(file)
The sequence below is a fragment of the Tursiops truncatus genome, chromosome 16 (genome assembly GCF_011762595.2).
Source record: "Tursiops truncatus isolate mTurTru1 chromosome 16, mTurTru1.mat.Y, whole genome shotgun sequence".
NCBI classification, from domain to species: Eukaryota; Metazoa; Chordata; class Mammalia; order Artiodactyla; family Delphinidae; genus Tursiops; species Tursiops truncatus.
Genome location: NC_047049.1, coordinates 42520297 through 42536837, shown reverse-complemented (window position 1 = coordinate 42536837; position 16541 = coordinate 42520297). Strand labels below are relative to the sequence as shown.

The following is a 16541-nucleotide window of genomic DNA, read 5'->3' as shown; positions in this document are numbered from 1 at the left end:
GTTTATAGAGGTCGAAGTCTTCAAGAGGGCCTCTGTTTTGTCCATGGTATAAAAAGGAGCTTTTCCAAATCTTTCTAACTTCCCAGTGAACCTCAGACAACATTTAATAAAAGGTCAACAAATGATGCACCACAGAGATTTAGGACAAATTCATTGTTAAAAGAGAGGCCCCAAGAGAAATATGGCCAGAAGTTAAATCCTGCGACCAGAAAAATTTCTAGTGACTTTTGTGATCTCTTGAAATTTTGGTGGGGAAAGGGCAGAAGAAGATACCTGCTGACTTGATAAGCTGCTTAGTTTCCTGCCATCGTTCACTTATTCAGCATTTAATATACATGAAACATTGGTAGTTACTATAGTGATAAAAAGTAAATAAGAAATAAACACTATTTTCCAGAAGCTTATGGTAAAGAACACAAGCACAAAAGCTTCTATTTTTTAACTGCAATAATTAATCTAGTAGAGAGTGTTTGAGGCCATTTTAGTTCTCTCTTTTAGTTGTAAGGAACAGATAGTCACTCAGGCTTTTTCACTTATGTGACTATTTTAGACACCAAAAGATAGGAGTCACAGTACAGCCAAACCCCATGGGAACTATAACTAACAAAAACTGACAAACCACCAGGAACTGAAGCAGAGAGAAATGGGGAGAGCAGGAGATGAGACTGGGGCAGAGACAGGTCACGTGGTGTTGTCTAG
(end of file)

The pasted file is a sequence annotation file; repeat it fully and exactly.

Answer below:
The sequence below is a fragment of the Tursiops truncatus genome, chromosome 16 (genome assembly GCF_011762595.2).
Source record: "Tursiops truncatus isolate mTurTru1 chromosome 16, mTurTru1.mat.Y, whole genome shotgun sequence".
NCBI classification, from domain to species: Eukaryota; Metazoa; Chordata; class Mammalia; order Artiodactyla; family Delphinidae; genus Tursiops; species Tursiops truncatus.
Genome location: NC_047049.1, coordinates 42520297 through 42536837, shown reverse-complemented (window position 1 = coordinate 42536837; position 16541 = coordinate 42520297). Strand labels below are relative to the sequence as shown.

The following is a 16541-nucleotide window of genomic DNA, read 5'->3' as shown; positions in this document are numbered from 1 at the left end:
GTTTATAGAGGTCGAAGTCTTCAAGAGGGCCTCTGTTTTGTCCATGGTATAAAAAGGAGCTTTTCCAAATCTTTCTAACTTCCCAGTGAACCTCAGACAACATTTAATAAAAGGTCAACAAATGATGCACCACAGAGATTTAGGACAAATTCATTGTTAAAAGAGAGGCCCCAAGAGAAATATGGCCAGAAGTTAAATCCTGCGACCAGAAAAATTTCTAGTGACTTTTGTGATCTCTTGAAATTTTGGTGGGGAAAGGGCAGAAGAAGATACCTGCTGACTTGATAAGCTGCTTAGTTTCCTGCCATCGTTCACTTATTCAGCATTTAATATACATGAAACATTGGTAGTTACTATAGTGATAAAAAGTAAATAAGAAATAAACACTATTTTCCAGAAGCTTATGGTAAAGAACACAAGCACAAAAGCTTCTATTTTTTAACTGCAATAATTAATCTAGTAGAGAGTGTTTGAGGCCATTTTAGTTCTCTCTTTTAGTTGTAAGGAACAGATAGTCACTCAGGCTTTTTCACTTATGTGACTATTTTAGACACCAAAAGATAGGAGTCACAGTACAGCCAAACCCCATGGGAACTATAACTAACAAAAACTGACAAACCACCAGGAACTGAAGCAGAGAGAAATGGGGAGAGCAGGAGATGAGACTGGGGCAGAGACAGGTCACGTGGTGTTGTCTAG